1100 Valley Road City
Provo, UT 85934

Phone: (775) 874-0928

Fax: (775) 876-9983


Utah has an excellent variety of big game. Bison, mountain goat, mule deer, elk, pronghorn antelope, Shiras moose, three kinds of wild sheep. Hunters must draw permits to pursue all species but elk. Some elk tags are sold over the counter, and deer tags in most general season units can be drawn the first year a hunter applies. The state has had many record-book mule deer and elk in the past 20 years, mostly in limited-tag areas or on private ranches. The world record non typical elk was taken in 2008 in one of the units where tags are limited, locally known as a limited-entry unit. A few trophy-size bucks and bulls are taken every year in general units, but hunting pressure is heavy enough that few animals get old enough to reach trophy size. Utah has separate archery, muzzleloader and rifle (any weapon) seasons for deer, elk and antelope.

The state has had record book entries from Rocky Mountain bighorn sheep, pronghorn antelope, bison and Shiras moose and is one of the few states with desert bighorn sheep. Nonresidents are allocated 10% of tags in each unit as long as at least 10 tags are available. The state’s Cooperative Wildlife Management Unit program limits tags on enrolled ranches but offers extended seasons that allow for uncrowded hunting as well as the chance to hunt elk and deer during the rut. Hunters who apply for limited-entry permits receive bonus points for each unsuccessful application, giving them an additional chance to draw in future lottery drawings. Half the tags in limited-entry units are allocated to hunters who have more bonus points than other hunter, ensuring that hunters who have been faithful in applying year after year eventually get to hunt, although a hunter beginning now might never live long enough to reach maximum bonus-point status. Residents may apply for sportsman’s tags, one for each species. With a few exceptions, holders may hunt any open unit during an extended season. The state issues to some landowners transferable vouchers that allow the holder to bypass the drawing and buy an elk, deer, pronghorn or moose tag.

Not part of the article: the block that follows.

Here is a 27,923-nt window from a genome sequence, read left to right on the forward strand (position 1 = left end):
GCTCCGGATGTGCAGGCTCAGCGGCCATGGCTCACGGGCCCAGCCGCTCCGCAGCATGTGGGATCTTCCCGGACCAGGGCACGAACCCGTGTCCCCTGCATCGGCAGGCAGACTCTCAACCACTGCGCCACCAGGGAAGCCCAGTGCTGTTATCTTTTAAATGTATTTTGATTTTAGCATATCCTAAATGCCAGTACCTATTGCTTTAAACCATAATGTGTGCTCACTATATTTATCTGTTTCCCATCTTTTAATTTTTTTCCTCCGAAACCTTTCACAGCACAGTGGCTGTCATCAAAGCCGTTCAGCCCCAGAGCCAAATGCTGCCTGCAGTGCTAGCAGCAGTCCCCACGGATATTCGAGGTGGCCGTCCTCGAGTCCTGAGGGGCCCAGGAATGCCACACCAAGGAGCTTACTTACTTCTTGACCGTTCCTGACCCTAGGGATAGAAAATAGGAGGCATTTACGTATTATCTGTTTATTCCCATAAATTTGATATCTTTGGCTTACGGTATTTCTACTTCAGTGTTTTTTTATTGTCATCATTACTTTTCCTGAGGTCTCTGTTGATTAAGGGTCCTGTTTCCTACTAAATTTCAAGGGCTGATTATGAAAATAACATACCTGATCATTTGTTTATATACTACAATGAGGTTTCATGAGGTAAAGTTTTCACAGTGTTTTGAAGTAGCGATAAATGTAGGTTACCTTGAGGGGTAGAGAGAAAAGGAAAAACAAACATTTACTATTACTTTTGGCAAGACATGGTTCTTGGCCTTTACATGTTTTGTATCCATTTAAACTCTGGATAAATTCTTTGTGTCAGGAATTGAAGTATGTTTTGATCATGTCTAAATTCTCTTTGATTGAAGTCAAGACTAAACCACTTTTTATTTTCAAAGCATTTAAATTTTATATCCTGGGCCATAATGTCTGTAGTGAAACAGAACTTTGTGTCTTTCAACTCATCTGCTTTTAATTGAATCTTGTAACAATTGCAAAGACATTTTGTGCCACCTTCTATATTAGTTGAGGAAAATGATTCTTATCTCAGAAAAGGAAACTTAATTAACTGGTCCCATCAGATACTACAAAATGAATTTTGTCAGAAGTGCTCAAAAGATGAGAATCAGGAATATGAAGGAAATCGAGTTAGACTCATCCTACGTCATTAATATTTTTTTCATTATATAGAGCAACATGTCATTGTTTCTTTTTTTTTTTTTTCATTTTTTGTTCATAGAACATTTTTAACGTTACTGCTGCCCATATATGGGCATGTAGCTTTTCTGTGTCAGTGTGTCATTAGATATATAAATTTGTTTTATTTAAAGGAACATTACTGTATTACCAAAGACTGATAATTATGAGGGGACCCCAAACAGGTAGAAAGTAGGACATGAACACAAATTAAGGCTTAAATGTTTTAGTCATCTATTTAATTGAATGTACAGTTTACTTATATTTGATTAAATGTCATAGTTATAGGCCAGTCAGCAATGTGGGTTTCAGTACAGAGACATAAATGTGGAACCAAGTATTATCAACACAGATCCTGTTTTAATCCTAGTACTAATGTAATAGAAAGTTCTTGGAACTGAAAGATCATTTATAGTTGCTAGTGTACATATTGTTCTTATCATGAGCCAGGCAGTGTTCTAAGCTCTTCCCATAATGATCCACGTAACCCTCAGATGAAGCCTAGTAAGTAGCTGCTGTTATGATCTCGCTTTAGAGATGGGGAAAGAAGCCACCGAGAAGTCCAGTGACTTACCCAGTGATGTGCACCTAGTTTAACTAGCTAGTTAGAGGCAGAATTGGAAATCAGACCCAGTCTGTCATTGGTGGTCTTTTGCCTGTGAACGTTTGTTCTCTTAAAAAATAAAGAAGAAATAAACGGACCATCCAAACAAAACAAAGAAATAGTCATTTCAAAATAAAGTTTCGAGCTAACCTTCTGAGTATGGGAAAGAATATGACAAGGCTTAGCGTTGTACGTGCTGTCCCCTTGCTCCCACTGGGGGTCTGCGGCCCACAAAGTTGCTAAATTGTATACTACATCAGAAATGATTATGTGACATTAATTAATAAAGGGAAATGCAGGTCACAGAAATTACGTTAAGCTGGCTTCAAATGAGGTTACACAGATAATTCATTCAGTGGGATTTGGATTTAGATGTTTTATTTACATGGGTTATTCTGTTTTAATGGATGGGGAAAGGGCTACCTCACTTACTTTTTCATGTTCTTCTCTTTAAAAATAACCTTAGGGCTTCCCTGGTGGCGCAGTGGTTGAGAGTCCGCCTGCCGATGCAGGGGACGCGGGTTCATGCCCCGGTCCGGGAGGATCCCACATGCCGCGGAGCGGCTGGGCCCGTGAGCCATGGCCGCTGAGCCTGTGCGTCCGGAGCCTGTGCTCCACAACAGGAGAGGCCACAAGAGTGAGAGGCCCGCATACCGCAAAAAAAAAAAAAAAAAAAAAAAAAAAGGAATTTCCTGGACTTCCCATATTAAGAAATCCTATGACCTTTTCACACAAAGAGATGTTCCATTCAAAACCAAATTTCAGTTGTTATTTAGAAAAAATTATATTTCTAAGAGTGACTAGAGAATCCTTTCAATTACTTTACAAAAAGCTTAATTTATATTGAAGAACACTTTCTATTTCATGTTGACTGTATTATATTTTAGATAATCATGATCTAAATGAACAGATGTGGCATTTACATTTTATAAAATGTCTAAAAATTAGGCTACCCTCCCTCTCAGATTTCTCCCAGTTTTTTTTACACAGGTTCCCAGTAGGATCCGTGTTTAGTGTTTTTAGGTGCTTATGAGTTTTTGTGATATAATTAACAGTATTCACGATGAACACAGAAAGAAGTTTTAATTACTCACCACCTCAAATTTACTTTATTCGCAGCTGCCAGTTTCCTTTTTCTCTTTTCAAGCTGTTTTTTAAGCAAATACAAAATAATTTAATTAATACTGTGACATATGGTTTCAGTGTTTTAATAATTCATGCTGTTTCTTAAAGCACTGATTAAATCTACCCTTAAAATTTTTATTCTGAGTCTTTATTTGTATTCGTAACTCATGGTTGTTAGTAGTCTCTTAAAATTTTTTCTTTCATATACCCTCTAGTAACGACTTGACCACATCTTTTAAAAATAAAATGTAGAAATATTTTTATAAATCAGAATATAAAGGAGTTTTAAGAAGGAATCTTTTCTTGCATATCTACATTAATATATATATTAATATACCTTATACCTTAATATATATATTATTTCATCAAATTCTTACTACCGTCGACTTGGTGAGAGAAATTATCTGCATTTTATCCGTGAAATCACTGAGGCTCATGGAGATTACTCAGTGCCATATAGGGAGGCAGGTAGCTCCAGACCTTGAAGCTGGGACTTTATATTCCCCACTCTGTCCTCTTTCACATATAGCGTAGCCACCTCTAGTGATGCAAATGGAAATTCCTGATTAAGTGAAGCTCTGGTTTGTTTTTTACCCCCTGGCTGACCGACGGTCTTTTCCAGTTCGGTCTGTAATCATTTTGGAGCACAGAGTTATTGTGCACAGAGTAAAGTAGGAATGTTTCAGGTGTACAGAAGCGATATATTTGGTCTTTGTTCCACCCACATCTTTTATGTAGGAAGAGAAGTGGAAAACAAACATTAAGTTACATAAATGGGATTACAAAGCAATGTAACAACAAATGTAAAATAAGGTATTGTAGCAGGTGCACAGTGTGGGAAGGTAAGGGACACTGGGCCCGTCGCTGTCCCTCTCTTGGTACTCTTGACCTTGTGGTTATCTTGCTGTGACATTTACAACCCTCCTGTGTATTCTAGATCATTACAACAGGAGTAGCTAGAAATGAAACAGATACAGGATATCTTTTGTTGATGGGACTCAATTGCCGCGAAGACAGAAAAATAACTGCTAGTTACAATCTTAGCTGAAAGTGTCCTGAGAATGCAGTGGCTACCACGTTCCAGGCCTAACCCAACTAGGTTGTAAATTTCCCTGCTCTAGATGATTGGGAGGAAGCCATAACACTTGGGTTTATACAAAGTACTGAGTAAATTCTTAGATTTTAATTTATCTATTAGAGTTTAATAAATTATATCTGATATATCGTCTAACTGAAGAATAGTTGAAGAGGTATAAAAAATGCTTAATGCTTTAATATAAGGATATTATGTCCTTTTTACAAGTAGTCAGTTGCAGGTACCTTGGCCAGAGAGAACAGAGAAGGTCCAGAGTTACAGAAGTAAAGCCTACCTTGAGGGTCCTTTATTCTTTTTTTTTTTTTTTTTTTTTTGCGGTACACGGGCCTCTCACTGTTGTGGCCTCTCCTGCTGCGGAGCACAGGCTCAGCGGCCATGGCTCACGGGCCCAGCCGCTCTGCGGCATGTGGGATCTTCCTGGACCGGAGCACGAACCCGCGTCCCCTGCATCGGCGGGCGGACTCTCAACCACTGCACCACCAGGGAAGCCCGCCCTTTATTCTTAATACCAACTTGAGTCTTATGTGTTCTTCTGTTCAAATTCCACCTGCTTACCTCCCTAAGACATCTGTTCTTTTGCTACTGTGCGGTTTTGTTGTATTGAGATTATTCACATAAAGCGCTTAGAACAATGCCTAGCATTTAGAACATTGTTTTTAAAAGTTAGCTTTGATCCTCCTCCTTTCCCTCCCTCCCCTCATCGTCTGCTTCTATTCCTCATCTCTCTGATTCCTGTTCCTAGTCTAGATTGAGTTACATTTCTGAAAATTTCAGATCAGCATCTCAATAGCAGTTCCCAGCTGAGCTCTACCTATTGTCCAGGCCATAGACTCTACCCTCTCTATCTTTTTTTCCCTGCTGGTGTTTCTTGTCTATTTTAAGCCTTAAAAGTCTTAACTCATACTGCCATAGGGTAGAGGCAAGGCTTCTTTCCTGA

License costs

  Hunting Combination
Resident (13 years old or younger) $11 NA
Resident (14-17 years old) $16 $20
Resident (18-64 years old) $34 $38
Resident (65 years old or older) $25 $29
Nonresident (17 years old or younger) $25 $29
Nonresident (18 years old or older) $65 $85

Species costs

  Resident Nonresident
Deer (general season) $40 $268
Deer (limited entry) $80 $468
Deer (premium limited entry) $168 $568
Deer (multi-season limited entry) $145 $845
Deer (multi-season premium limited entry) $305 $1,025
Deer (CWMU) $40 $268
Deer (CWMU limited entry) $80 $468
Deer (CWMU premium limited entry) $168 $568
Deer (management buck) $80 $468
Deer (dedicated hunter) $195 $1,047
Elk (general) $50 $393
Elk (limited entry or CWMU) $285 $800
Elk (multi-season limited entry) $513 $1,505
Pronghorn (limited entry or CWMU) $55 $293
Sheep (desert or Rocky Mountain bighorn) $513 $1,518
Moose $413 $1,518
Bison $413 $1,518
Bison (Antelope Island) $1,110 $2,615
Mountain goat $413 $1,518

Important dates

Application period opens January 25
Application deadline March 7
Bonus point application deadline March 21
Preference point application deadline March 21
Application withdrawal deadline March 21